Text by CLOT Magazine
Black holes, dark matter, spiral nebulae, exoplanets, gravitational waves, the big bang, the multiverse… The countless objects and cosmic phenomena that shape our Universe offer as many sources of inspiration for literature, music, visual and live arts… Design is no exception to this same fascination.
Cosmos: Design from here and beyond reveals the work of designers who have conceptually, technically or poetically explored our Universe’s architecture and the hidden physical laws that govern it. From Albert Einstein’s general relativity to quantum theory, from gravity to the nature of space and time, from the micro to macro scales, our modern picture of the cosmos is brought to life through various design or architecture projects that take us well beyond these scientific roots, bearing witness to its mysteries and beauty.
Designer Daura Couto Rosado and artist Alan Bogana both involved in the Arts at CERN, are featured in the programme. On 18 January at 8pm (CET), will include a panel discussion on Arts and Science with the head of Arts at CERN, Mónica Bello, along with Laura Couto Rosado and Thomas Hertog, moderated by Camilla Colombo. The panel will include an introduction to Arts at CERN’s programmes and an overview of the current challenges in physics that will give way to the discussion.
Laura Couto is showing Quantum Nuggets, a project that generates organic forms from real data of particle collisions recorded by the ALICE Experiment, one of the detectors at CERN’s Large Hadron Collider. ALICE studies the quark-gluon plasma originated by heavy-ion collisions at the Large Hadron Collider, which is thought to have existed shortly after the Big Bang.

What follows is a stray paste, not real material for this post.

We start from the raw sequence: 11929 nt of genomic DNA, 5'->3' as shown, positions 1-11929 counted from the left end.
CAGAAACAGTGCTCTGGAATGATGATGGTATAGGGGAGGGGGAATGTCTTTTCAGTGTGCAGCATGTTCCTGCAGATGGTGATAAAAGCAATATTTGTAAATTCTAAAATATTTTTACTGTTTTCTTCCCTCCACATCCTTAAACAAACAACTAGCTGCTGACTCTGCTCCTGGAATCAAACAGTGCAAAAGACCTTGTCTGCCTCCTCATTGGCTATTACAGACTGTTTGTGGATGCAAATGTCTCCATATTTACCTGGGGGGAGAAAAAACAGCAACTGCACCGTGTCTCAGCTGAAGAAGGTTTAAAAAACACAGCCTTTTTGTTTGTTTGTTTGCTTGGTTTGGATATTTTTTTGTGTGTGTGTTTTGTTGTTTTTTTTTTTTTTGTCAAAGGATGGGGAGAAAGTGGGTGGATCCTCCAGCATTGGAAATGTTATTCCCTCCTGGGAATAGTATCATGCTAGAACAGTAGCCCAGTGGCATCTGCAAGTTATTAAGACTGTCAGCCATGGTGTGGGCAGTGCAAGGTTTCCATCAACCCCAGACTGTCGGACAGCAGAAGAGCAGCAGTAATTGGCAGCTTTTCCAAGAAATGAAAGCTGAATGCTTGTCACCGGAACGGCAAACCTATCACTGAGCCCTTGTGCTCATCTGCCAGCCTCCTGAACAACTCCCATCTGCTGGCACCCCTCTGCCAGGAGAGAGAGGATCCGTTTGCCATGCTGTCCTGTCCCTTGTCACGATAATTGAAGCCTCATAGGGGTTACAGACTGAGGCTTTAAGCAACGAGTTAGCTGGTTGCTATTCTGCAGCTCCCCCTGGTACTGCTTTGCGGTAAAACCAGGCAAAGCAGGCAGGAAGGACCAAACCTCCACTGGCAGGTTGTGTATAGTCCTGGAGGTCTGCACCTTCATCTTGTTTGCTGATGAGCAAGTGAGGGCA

In collaboration with CERN particle physicist Jeremi Niedziela, Couto-Rosado transformed ALICE’s data into a series of moving images, which were then 3D printed into organic sculptures. ‘Quantum Nuggets’ aims to reflect on our perpetual questioning about the universe’s origin, materialising the phenomena dating from the Big Bang recreated by physicists at CERN.
While Alan, winner of the Simetría Award in 2019, along with Chilean artist Nicole L’Huillier, is presenting Diamond Mountain, inspired by the discovery of the exoplanet 55 Cancri e. About twice our planet’s size, the planet has been speculated to be partially made of diamond. Through a computer simulation, Bogana explores the refractive properties of a mountain made of this gemstone.
The exhibition aims to reveal to its audience, through a contemporary gaze, how designers have questioned the architecture of the universe and the hidden laws of physics that govern it.
Cosmos: Design from here and beyond at CID Grand-Hornu runs through 27 February 2022.